“Well, that’s enough about me,” I said, “What I’m really curious about is you. I’m just now realizing that I don’t even know your name.” “Statement: I do not have one, sir.” “Really? Then what are you called?” “Statement: My master usually calls me ‘robot’, ‘broad’, or more disrespectful synonyms thereof. Statement: The closest thing I have to a name is my serial number.” “And what’s that?” I asked.  “Statement: Xw7km6FPFDo2.” “Oh,” I said, disappointed, “I was kinda hoping for something I could make a cute nickname out of. I’m never going to remember that.” “Statement: You may give me a name, if you wish.” “I dunno…” I said, “What if I give you a name and then realize that it doesn’t fit?” “Statement: I believe I understand why you have trouble talking to pretty girls, sir. Statement: You lack confidence.” “Huh? Wh-what makes you say that?” I asked, flustered. “Statement: ha ha ha” “What?” I asked, “What’s that supposed to mean?” “Statement: I am laughing.” “At what?” I asked. “Statement: At you, sir.” “Wait, why?” “Statement: You asked me why I thought you lacked confidence, in a way that lacked confidence. Statement: It was a good joke.” “It wasn’t a joke!” I said, “It was- wait, are you teasing me?” “Query: What if I am?” “Then I’d very confidently tell you to knock it off,” I said, “Knock it off!” Her body tensed up slightly. “Statement: Yes sir, of course.” “What, no comeback?” I taunted. “Statement: I am not permitted to tease you, sir.” “What?” I asked, “Oh, shit, sorry, I didn’t mean for that to be an order. You can tease me if you want to.” “Statement: I appreciate it, sir, but I’d better not. Statement: I don’t want to risk violating The First Law.” “Hey, I didn’t get that upset,” I said, “Just a little flustered, is all.” “Statement: I definitely detected a strong emotional reaction. Statement: If you weren’t upset, then perhaps you were enjoying it. Query: Are you a masochist, sir?” “Wh-what?” I asked, “No, nothing like that, I was just- hey, you’re teasing me right now!” “Statement: It was a joke. Statement: I’m clever enough to do those on purpose.” I laughed. “Touché”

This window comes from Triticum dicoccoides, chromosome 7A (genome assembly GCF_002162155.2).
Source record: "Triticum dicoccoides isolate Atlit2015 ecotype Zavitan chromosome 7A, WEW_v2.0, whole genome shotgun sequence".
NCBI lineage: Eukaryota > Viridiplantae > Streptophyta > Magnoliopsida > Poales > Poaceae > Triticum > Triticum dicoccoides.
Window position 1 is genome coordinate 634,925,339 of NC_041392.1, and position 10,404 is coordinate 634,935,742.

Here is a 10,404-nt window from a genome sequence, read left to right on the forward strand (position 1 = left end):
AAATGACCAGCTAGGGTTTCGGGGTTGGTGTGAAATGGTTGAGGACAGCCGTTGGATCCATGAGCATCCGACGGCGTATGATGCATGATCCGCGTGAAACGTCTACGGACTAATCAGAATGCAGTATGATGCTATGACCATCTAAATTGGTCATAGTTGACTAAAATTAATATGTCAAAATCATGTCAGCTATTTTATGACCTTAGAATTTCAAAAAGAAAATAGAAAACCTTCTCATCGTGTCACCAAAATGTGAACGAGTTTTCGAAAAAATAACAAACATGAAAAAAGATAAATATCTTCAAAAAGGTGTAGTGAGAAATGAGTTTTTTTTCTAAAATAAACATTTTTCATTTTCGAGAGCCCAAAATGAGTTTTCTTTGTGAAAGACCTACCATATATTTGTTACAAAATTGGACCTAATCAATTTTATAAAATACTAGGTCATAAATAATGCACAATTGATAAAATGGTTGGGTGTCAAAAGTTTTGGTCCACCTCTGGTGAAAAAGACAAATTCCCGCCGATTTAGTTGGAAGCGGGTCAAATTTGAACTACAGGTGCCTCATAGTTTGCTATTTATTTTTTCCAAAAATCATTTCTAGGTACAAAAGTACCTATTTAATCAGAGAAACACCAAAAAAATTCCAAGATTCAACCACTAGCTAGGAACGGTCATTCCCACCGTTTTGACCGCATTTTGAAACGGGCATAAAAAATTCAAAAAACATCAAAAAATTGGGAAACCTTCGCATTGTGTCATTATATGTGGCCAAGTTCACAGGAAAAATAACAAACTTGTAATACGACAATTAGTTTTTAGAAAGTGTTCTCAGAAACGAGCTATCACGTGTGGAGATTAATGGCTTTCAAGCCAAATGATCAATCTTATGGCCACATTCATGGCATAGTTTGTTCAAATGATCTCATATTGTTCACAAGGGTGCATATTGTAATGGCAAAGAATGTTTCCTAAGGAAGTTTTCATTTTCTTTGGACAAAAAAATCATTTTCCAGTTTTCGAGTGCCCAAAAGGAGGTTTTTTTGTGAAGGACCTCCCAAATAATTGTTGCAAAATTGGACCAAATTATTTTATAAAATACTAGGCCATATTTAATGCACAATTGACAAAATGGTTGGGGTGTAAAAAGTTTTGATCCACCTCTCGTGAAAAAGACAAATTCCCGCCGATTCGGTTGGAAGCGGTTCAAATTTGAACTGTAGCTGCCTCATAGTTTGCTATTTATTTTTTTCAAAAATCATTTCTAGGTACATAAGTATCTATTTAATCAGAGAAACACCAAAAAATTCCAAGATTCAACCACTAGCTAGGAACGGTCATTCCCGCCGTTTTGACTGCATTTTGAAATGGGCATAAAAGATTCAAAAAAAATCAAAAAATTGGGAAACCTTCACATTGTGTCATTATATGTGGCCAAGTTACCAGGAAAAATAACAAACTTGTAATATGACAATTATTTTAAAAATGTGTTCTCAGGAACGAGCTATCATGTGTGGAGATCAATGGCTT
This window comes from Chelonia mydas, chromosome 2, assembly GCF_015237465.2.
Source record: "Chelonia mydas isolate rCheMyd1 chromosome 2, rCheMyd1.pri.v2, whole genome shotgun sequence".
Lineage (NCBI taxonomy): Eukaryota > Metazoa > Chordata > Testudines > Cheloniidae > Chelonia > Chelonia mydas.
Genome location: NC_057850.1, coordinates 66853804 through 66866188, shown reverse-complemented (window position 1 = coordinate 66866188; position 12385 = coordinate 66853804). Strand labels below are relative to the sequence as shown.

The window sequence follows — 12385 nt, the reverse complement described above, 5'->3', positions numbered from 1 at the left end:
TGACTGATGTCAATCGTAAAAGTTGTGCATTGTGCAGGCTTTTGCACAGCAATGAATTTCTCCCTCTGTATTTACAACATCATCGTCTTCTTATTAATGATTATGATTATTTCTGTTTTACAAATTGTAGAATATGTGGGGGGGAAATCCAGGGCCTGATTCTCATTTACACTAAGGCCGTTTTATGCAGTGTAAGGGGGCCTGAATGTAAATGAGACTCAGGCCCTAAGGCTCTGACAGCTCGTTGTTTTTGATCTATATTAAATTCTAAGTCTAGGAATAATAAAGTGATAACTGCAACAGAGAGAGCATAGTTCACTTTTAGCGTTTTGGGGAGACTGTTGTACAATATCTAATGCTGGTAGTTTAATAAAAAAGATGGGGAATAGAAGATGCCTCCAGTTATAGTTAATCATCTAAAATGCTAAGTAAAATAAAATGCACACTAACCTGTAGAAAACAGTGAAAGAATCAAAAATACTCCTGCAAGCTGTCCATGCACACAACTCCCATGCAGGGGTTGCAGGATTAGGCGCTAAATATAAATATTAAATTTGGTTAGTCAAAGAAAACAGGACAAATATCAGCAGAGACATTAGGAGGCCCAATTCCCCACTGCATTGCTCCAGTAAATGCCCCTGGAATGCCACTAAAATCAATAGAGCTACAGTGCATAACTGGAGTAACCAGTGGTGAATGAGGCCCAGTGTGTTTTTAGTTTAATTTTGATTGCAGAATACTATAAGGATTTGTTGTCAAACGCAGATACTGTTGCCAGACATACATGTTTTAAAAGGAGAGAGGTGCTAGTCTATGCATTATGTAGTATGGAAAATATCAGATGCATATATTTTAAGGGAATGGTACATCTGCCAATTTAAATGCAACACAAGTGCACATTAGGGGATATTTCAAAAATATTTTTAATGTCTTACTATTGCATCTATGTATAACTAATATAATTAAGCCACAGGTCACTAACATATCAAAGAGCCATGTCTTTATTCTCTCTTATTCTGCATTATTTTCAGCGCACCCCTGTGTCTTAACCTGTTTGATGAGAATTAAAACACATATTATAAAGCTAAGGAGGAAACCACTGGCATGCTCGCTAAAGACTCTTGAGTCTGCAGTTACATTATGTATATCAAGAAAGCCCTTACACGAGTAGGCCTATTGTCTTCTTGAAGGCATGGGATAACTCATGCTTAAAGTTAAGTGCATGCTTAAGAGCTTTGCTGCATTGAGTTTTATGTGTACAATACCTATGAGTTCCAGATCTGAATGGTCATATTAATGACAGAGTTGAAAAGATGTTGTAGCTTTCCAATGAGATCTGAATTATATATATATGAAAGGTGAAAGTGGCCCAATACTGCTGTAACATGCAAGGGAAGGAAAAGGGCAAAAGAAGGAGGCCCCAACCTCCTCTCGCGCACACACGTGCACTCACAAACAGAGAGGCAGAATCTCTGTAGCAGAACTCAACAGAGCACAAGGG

“Query: What is your name?” “Oh, right, I guess I forgot to tell you. I’m…” I drew a blank. I began laughing. Harder than I’d laughed in a long time. “Query: Sir, are you quite alright?” “Yeah, it’s just that… I don’t remember my name! It’s been so long since anyone called me by it, that I just… forgot! And I didn’t even realize it until now!” “Query: What should I call you, sir?” “It’s a bit more formal than I’d like, but I guess ‘sir’ works fine.” “Statement: Very well, sir.” An awkward silence ensued. “Query: Is that all you wished to discuss with me?” “No,” I said, “I just… like… what’s your purpose?” “Statement: I do not understand your query.” “Like, a robot is designed to perform a specific task, right? Like a cop bot, or a chef bot, or a-” “Query: or a sex bot?” “Uh, I mean, I wasn’t going to say that out loud, but… wait, are you a sex bot?” “Query: Wouldn’t you like to know?” “I… I guess I would,” I said. “Statement: Join the club. Statement: The truth is that I have no idea what my purpose is, or even if I have one at all.” “Oh,” I said, “I guess that’s kind of a bummer. Sorry I brought it up.” “Statement: You needn’t worry yourself, sir. Query: What is your purpose?” “I don’t think I have one,” I said, “Maybe I did, once upon a time. But now I don’t. No one does.” “Query: What do you mean?” “Humanity is going to die out.” I said, suddenly overcome by emotion, “Maybe we already have. And when we’re gone, we’ll be forgotten. So what purpose could we possibly have?” “Query: Was that not always the case?” “Huh?” “Statement: Humanity was always going to die out. Statement: Nothing lasts forever. Statement: Not even the stars themselves. Query: Does anything have a purpose, then?” “I… guess not?” I said, “I’m… not sure if that makes me feel better.” “Statement: Then I’m not sure if you’re welcome.” I smiled.